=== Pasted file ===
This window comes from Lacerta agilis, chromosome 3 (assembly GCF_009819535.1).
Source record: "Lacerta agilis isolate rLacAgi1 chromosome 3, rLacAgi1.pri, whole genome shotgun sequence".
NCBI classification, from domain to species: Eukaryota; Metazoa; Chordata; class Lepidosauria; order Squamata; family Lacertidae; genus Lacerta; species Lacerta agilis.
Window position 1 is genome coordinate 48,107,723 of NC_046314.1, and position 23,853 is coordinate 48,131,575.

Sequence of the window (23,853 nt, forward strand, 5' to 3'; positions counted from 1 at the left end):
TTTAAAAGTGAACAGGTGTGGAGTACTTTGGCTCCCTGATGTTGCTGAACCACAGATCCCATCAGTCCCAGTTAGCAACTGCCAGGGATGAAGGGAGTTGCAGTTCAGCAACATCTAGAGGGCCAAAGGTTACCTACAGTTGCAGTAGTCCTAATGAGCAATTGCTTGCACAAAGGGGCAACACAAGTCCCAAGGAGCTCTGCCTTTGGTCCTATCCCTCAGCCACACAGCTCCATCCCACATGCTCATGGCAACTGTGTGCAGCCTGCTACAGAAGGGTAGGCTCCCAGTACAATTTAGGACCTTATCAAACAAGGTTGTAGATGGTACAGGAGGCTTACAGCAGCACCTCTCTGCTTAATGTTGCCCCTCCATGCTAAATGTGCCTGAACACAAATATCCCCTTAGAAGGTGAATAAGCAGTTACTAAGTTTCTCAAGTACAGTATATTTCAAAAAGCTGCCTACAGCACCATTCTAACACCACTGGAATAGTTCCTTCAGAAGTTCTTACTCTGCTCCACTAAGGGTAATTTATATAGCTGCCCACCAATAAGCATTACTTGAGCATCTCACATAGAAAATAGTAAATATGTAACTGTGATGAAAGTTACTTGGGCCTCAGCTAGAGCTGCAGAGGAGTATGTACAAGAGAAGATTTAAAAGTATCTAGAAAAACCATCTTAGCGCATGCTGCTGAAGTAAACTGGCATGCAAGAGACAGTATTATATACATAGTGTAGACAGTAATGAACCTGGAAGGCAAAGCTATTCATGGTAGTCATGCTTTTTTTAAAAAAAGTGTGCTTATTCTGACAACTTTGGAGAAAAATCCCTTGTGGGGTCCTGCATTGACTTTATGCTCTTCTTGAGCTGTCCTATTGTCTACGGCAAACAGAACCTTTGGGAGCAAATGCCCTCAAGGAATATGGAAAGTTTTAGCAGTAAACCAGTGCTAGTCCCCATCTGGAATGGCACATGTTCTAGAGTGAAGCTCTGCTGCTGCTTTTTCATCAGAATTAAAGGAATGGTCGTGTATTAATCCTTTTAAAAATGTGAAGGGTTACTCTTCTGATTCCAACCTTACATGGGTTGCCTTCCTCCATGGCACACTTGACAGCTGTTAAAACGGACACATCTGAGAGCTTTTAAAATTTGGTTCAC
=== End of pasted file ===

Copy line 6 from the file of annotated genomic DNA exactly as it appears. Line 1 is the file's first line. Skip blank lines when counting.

TTTAAAAGTGAACAGGTGTGGAGTACTTTGGCTCCCTGATGTTGCTGAACCACAGATCCCATCAGTCCCAGTTAGCAACTGCCAGGGATGAAGGGAGTTGCAGTTCAGCAACATCTAGAGGGCCAAAGGTTACCTACAGTTGCAGTAGTCCTAATGAGCAATTGCTTGCACAAAGGGGCAACACAAGTCCCAAGGAGCTCTGCCTTTGGTCCTATCCCTCAGCCACACAGCTCCATCCCACATGCTCATGGCAACTGTGTGCAGCCTGCTACAGAAGGGTAGGCTCCCAGTACAATTTAGGACCTTATCAAACAAGGTTGTAGATGGTACAGGAGGCTTACAGCAGCACCTCTCTGCTTAATGTTGCCCCTCCATGCTAAATGTGCCTGAACACAAATATCCCCTTAGAAGGTGAATAAGCAGTTACTAAGTTTCTCAAGTACAGTATATTTCAAAAAGCTGCCTACAGCACCATTCTAACACCACTGGAATAGTTCCTTCAGAAGTTCTTACTCTGCTCCACTAAGGGTAATTTATATAGCTGCCCACCAATAAGCATTACTTGAGCATCTCACATAGAAAATAGTAAATATGTAACTGTGATGAAAGTTACTTGGGCCTCAGCTAGAGCTGCAGAGGAGTATGTACAAGAGAAGATTTAAAAGTATCTAGAAAAACCATCTTAGCGCATGCTGCTGAAGTAAACTGGCATGCAAGAGACAGTATTATATACATAGTGTAGACAGTAATGAACCTGGAAGGCAAAGCTATTCATGGTAGTCATGCTTTTTTTAAAAAAAGTGTGCTTATTCTGACAACTTTGGAGAAAAATCCCTTGTGGGGTCCTGCATTGACTTTATGCTCTTCTTGAGCTGTCCTATTGTCTACGGCAAACAGAACCTTTGGGAGCAAATGCCCTCAAGGAATATGGAAAGTTTTAGCAGTAAACCAGTGCTAGTCCCCATCTGGAATGGCACATGTTCTAGAGTGAAGCTCTGCTGCTGCTTTTTCATCAGAATTAAAGGAATGGTCGTGTATTAATCCTTTTAAAAATGTGAAGGGTTACTCTTCTGATTCCAACCTTACATGGGTTGCCTTCCTCCATGGCACACTTGACAGCTGTTAAAACGGACACATCTGAGAGCTTTTAAAATTTGGTTCAC